our vessel been in as good a condition as she Wednesday, July 10, 1861. was at the commencement of this cruise, instead SUNDAY last, the 7th inst., as the following of the miserable state she is now in, we could will vividly show, was a day pregnant with have caught her easily under steam alone. misfortune for us. It was then the pirate Sum- Still we kept on, and at four P. M. we were ter escaped us, and that, too, by our own in- gladdened by the wind coming around fair, and judicious management. Now, as there is the freshening every moment. greatest probability that this steamer, manned, We made all sail, until the masts cracked and as she is, by a band of cutthroats, will capture, groaned under their burden, and we were rerob, and sink, or burn some of our merchant warded by the fact that we were rapidly gainvessels, laden with valuable cargoes, I imagine ing upon the Sumter, which caused us to feel it will be nothing more than fair if the manner elated, as we argued it would be a "nice job" of her escape is put upon record in your jour- if we could succeed in trapping the pirate. nal; so here goes: At daybreak on the morning Suddenly, at this juncture of affairs and the of Sunday, the lookout discovered a vessel in very turning point in our favor, Captain Poor the offing, acting very suspiciously, and leading ordered the ship to put about, to abandon the us to believe that she would run the blockade chase, and return to our anchorage. Amazeif an opportunity was given her. We duly got ment was depicted upon the countenance of under way and went in pursuit of her. She every man on board, and as a matter of course kept standing off, and led us a merry chase of the greatest and most bitter indignation presome fifteen miles from our anchorage; but vailed because of this action. It was so unfinally overhauling her, we found her to be an called for, so inexplicable, that wonder and English bark in ballast from some port in Spain, scorn were the predominant feelings maniand bound for New Orleans. We warned her fested. Again, it was the opinion of every man not to attempt to enter.

on board our ship that it was our imperative During this chase it was reported to our duty to follow this pirate to the lower regions, Captain that, taking advantage of our absence if necessary for her capture, and let the block from Pass l'Outre, a steamer was making its ade go, for the damage this one piratical vessel way down the river with terrific speed. Instead will do to our commerce, if let alone, will be of continuing to follow the confounded old incalculable. bark, upon the reception of such important in The Sumter, it is reported, carries nine guns telligence, we should have ignored her pres- of large calibre, some two hundred men, and is ence, and, instantly putting about, hastened very fast. She is the propeller Habana, her back to the river with all possible speed, for it name afterwards changed to Alfonzo, built in had been universally known for a long time 1857 by Messrs. C. H. & W. M. Crump, of that the secession man-of-war steamer Sumter Philadelphia. Her dimensions are as follows: was lying at the head of the Pass, awaiting an Length, on deck, one hundred and eighty feet; opportunity to pass us and escape, that she breadth of beam, thirty feet; depth of hold, ten might be at large upon the high seas, to plunder feet; draught of water, pine feet six inches; and murder indiscriminately. But no! our five hundred tons burthen. Thus it will be obCaptain did not seem to discern the necessity served that with the large crew and heavy guns of such an action, but kept our vessel steaming she is reported to have, she will prove a most on until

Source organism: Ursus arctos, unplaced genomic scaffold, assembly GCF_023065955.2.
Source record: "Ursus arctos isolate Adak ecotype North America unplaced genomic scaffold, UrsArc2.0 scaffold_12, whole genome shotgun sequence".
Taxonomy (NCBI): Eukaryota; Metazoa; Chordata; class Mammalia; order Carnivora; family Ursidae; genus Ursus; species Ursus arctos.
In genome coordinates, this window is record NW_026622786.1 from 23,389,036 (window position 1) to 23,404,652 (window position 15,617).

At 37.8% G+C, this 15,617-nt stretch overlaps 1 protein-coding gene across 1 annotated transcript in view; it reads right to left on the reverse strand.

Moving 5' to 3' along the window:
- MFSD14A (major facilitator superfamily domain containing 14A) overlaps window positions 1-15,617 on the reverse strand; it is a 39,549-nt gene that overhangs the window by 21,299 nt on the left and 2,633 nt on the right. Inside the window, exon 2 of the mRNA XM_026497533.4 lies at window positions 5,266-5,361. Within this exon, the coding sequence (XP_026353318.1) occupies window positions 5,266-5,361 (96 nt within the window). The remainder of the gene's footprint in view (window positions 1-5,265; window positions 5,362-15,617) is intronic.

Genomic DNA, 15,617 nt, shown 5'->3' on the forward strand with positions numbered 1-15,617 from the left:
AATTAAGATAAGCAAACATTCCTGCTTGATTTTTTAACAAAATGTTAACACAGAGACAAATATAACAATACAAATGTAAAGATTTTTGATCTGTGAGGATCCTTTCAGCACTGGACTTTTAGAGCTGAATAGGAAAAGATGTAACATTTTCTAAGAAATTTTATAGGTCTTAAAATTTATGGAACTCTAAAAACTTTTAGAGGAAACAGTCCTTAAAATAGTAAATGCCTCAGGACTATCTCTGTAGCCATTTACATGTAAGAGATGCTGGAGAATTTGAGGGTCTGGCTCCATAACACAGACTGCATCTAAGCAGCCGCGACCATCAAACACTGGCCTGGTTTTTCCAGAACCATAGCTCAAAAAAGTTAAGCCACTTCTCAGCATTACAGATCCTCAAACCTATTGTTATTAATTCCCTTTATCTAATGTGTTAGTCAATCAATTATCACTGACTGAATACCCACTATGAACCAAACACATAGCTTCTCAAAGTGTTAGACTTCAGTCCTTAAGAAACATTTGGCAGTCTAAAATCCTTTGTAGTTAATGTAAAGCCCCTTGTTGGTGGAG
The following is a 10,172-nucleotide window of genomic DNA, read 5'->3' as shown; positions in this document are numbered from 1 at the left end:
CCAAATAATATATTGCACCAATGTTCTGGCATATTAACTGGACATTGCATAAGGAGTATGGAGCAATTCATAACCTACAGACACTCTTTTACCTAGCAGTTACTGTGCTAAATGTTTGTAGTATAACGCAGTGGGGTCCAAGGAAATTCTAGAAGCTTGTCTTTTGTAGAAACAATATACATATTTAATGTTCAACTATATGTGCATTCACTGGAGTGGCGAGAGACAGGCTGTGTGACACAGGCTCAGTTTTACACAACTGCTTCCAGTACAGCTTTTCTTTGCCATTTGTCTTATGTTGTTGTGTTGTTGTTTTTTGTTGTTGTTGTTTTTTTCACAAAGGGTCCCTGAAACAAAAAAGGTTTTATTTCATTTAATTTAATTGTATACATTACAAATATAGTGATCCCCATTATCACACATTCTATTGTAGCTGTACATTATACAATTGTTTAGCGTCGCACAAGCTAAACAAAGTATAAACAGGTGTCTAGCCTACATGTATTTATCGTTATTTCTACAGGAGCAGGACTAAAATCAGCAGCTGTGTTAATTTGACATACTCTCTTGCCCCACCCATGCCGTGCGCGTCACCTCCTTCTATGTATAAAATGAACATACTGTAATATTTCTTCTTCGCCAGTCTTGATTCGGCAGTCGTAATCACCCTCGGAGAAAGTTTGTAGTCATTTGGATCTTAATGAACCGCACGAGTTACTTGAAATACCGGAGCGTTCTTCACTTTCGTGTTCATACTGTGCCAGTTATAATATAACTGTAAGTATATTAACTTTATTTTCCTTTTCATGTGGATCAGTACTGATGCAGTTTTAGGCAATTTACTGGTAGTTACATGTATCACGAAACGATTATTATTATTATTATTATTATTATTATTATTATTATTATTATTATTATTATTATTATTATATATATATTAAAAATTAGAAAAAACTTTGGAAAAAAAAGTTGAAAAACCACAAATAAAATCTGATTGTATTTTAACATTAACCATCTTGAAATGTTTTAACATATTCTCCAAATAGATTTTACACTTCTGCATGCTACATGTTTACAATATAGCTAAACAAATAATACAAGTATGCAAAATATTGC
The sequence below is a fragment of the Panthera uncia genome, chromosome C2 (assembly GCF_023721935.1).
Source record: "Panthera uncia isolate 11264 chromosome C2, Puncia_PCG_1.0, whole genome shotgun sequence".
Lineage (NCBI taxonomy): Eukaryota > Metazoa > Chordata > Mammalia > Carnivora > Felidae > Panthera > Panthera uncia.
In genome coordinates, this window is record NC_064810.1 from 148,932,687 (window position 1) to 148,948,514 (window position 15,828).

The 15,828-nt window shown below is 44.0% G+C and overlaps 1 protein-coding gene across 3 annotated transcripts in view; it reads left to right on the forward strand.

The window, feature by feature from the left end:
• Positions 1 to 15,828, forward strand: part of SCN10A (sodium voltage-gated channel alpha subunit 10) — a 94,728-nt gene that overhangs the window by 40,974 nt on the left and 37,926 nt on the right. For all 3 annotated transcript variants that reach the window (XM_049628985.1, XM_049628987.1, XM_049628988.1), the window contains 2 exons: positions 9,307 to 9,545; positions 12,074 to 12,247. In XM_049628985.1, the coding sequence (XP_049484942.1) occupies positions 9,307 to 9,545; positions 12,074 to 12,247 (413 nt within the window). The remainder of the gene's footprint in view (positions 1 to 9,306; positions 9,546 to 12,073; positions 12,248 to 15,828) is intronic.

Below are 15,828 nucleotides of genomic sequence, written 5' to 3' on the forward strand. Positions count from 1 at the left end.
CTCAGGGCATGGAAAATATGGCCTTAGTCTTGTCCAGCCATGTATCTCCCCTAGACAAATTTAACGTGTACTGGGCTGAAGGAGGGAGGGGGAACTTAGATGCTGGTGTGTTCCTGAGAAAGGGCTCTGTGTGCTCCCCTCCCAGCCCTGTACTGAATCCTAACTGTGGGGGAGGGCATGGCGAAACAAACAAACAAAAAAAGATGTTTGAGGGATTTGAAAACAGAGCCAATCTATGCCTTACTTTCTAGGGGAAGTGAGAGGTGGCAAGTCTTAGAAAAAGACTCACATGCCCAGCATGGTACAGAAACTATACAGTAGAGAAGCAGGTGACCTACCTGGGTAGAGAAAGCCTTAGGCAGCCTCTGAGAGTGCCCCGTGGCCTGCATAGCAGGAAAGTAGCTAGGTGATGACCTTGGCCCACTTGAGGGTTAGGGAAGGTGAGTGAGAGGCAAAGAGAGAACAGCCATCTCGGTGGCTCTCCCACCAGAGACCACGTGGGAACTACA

, overtaking the bark, he simply ordered formidable privateer. her off, as stated above. 'Tis true in doing this Our very discreet Captain (that is, he thinks we were performing our duty to the very let himself such, but a great many others do not) ter; but it was of minor importance when disregarded all advice from his officers, and, incompared to the interception of a vessel noto- trenching himself behind his official position, riously a pirate.

would not venture an explanation or an excuse When we returned, it was reported to us that for his action, but deliberately returns to the the Sumter had already succeeded in crossing blockade, and lets the pirate run, to destroy the bar, and at this moment our Captain, as if millions of dollars' worth of property; whereas awakening from sleep, ordered us to carry all the raising of the blockade for a few days would the steam possible and crowd on all sail, and have amounted, comparatively, to nothing. start in pursuit of the fugitive. This order had And further, it was only after the repeated rehardly been carried into effect when a terrible I quests and urgings of all the officers that Capt.